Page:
The older cousin, you know the one;
the one we ran from, all of us
so much smaller.
His long strides as he chased,
our legs short but fast,
a fox outpaced by the hens.
His hands grabbing, his voice
slick with tones we did not understand
but somehow knew to fear.
And after he’d gone, how we’d gather,
purple popsicles, bare feet,
eyes wide and dark as a barn owl’s,
how we’d whisper to one another
the stories of almosts, he tried to,
he took me upstairs alone.
Not knowing the import, we’d giggle,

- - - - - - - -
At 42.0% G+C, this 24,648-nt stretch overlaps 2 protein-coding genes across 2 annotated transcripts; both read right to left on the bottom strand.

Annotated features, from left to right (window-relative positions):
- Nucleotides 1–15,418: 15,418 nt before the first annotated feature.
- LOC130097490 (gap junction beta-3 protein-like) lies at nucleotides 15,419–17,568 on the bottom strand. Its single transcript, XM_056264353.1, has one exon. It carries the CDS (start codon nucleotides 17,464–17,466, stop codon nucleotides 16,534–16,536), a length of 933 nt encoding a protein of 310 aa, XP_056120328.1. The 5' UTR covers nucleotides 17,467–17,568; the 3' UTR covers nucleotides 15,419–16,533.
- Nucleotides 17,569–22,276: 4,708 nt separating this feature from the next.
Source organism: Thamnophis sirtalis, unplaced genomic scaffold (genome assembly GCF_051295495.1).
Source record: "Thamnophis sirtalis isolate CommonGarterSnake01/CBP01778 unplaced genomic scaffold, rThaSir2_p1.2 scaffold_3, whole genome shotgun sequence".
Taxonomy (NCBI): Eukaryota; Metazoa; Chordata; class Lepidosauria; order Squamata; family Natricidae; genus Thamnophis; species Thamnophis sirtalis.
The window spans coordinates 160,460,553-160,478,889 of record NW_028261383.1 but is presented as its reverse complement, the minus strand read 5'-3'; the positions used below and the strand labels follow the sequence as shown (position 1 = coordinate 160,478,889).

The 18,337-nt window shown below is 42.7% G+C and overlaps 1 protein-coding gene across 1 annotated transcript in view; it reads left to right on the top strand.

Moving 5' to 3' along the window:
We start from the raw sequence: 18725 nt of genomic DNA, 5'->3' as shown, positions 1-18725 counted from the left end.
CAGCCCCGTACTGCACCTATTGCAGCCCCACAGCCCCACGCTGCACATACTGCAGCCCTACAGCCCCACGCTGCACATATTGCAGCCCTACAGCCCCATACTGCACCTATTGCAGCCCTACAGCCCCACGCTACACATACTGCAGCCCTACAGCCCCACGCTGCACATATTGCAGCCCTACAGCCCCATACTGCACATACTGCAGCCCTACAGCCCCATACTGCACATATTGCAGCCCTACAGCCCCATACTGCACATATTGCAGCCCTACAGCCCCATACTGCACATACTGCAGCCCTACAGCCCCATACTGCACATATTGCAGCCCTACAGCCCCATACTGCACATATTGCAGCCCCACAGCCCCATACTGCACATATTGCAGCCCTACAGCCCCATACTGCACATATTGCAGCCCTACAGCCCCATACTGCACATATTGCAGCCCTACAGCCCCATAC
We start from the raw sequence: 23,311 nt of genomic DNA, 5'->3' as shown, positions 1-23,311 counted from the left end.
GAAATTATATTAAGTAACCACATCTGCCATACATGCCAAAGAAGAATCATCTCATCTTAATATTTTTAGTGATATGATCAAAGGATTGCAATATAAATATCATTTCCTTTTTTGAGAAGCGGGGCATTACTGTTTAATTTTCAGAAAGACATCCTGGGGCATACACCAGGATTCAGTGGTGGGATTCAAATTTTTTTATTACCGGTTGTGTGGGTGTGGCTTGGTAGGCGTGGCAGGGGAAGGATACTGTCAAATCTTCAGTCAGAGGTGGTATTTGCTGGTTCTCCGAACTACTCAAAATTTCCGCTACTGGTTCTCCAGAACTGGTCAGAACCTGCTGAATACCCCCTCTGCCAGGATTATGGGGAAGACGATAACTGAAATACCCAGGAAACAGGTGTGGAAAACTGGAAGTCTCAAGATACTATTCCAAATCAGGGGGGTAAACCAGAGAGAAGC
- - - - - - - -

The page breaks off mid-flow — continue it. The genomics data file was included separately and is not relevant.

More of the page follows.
voices soft as moth wings
brushing the screen as evening died.
We grew older and remembered,
told our mothers, two sisters,
each one listening, shaking a head:
His mother had suffered enough:
a cruel husband, another child dead,
silence was the way. No true harm done.
Stranded, then, left on our own
memories tingle and worry,
an elusive itch distressing our days.
Trapped in tight throats,
questions huddle like scavengers:
Did we survive each snap of elastic
as fingers snagged and tore at our waists,
each whisper pressed close to our ears?
In nights limned by sweat-yellowed sleep,
images flicker like fireflies
caught within fretting, stifling dreams
leaving us hollow-eyed and pale
in morning’s bloom of indigo light.